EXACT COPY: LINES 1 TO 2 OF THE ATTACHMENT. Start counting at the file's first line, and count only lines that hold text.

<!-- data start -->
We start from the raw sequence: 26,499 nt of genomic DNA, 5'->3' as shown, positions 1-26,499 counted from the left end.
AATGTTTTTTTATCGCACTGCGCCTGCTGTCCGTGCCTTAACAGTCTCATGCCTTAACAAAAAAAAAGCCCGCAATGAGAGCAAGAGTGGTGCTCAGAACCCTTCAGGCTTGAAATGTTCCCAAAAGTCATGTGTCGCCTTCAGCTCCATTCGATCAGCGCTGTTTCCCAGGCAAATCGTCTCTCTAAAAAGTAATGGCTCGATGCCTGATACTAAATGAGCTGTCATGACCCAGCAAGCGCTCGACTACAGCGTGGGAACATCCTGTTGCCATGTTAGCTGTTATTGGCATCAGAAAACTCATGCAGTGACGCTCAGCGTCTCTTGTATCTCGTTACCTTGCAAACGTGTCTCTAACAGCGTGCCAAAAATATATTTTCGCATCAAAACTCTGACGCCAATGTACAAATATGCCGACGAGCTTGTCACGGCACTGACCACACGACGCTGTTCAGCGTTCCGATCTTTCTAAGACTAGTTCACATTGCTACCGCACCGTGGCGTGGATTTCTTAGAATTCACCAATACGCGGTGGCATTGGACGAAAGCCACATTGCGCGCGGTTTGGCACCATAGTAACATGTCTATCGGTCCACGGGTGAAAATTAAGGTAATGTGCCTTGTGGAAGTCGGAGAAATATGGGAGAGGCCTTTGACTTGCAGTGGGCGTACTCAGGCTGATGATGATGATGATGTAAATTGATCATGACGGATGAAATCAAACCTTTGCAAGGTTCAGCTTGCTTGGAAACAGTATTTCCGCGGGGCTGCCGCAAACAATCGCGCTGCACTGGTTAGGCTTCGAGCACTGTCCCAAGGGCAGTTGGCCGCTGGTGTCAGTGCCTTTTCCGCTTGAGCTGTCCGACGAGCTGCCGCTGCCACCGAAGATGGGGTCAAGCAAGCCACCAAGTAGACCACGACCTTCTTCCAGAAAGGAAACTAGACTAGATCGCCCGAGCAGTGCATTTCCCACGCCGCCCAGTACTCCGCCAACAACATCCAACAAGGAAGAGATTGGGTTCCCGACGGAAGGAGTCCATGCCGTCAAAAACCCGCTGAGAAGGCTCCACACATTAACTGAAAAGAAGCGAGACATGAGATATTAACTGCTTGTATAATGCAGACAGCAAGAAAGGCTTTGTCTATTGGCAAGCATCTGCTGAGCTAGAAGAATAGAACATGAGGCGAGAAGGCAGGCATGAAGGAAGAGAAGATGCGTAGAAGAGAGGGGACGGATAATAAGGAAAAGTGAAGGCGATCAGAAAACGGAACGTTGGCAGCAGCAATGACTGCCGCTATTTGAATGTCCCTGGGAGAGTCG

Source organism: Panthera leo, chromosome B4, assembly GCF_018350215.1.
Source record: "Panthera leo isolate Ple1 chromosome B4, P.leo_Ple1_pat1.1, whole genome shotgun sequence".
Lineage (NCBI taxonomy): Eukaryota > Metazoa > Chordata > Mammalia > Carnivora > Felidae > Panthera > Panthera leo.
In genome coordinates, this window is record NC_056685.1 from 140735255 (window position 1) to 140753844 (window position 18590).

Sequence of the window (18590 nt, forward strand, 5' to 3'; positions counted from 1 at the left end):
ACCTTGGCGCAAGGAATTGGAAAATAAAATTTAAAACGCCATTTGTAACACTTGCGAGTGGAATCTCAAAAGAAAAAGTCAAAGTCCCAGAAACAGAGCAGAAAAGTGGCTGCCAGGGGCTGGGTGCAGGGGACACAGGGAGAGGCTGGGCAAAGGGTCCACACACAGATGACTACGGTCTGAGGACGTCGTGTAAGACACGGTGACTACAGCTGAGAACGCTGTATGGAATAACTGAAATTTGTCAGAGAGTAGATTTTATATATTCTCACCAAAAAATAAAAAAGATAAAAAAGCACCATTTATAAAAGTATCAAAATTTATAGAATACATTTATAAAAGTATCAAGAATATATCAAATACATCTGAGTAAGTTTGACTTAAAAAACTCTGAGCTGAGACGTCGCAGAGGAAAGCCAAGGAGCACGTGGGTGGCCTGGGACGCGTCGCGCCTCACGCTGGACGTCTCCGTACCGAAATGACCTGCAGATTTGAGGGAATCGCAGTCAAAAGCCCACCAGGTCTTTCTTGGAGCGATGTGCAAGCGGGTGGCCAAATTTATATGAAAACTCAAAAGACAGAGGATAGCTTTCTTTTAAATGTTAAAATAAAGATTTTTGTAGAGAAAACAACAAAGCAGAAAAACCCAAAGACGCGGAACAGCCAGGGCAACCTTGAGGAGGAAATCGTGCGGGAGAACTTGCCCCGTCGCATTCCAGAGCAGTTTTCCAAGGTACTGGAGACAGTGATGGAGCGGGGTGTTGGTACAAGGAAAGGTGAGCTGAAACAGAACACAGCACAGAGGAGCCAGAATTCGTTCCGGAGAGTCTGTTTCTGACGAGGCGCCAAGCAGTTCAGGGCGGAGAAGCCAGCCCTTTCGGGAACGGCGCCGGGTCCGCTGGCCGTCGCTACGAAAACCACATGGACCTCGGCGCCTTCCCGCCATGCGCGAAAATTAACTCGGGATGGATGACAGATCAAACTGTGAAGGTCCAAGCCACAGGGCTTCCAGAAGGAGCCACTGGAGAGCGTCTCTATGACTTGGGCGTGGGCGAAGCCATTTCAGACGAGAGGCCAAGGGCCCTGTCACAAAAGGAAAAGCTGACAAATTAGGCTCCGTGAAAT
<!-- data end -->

We start from the raw sequence: 26,499 nt of genomic DNA, 5'->3' as shown, positions 1-26,499 counted from the left end.
AATGTTTTTTTATCGCACTGCGCCTGCTGTCCGTGCCTTAACAGTCTCATGCCTTAACAAAAAAAAAGCCCGCAATGAGAGCAAGAGTGGTGCTCAGAACCCTTCAGGCTTGAAATGTTCCCAAAAGTCATGTGTCGCCTTCAGCTCCATTCGATCAGCGCTGTTTCCCAGGCAAATCGTCTCTCTAAAAAGTAATGGCTCGATGCCTGATACTAAATGAGCTGTCATGACCCAGCAAGCGCTCGACTACAGCGTGGGAACATCCTGTTGCCATGTTAGCTGTTATTGGCATCAGAAAACTCATGCAGTGACGCTCAGCGTCTCTTGTATCTCGTTACCTTGCAAACGTGTCTCTAACAGCGTGCCAAAAATATATTTTCGCATCAAAACTCTGACGCCAATGTACAAATATGCCGACGAGCTTGTCACGGCACTGACCACACGACGCTGTTCAGCGTTCCGATCTTTCTAAGACTAGTTCACATTGCTACCGCACCGTGGCGTGGATTTCTTAGAATTCACCAATACGCGGTGGCATTGGACGAAAGCCACATTGCGCGCGGTTTGGCACCATAGTAACATGTCTATCGGTCCACGGGTGAAAATTAAGGTAATGTGCCTTGTGGAAGTCGGAGAAATATGGGAGAGGCCTTTGACTTGCAGTGGGCGTACTCAGGCTGATGATGATGATGATGTAAATTGATCATGACGGATGAAATCAAACCTTTGCAAGGTTCAGCTTGCTTGGAAACAGTATTTCCGCGGGGCTGCCGCAAACAATCGCGCTGCACTGGTTAGGCTTCGAGCACTGTCCCAAGGGCAGTTGGCCGCTGGTGTCAGTGCCTTTTCCGCTTGAGCTGTCCGACGAGCTGCCGCTGCCACCGAAGATGGGGTCAAGCAAGCCACCAAGTAGACCACGACCTTCTTCCAGAAAGGAAACTAGACTAGATCGCCCGAGCAGTGCATTTCCCACGCCGCCCAGTACTCCGCCAACAACATCCAACAAGGAAGAGATTGGGTTCCCGACGGAAGGAGTCCATGCCGTCAAAAACCCGCTGAGAAGGCTCCACACATTAACTGAAAAGAAGCGAGACATGAGATATTAACTGCTTGTATAATGCAGACAGCAAGAAAGGCTTTGTCTATTGGCAAGCATCTGCTGAGCTAGAAGAATAGAACATGAGGCGAGAAGGCAGGCATGAAGGAAGAGAAGATGCGTAGAAGAGAGGGGACGGATAATAAGGAAAAGTGAAGGCGATCAGAAAACGGAACGTTGGCAGCAGCAATGACTGCCGCTATTTGAATGTCCCTGGGAGAGTCG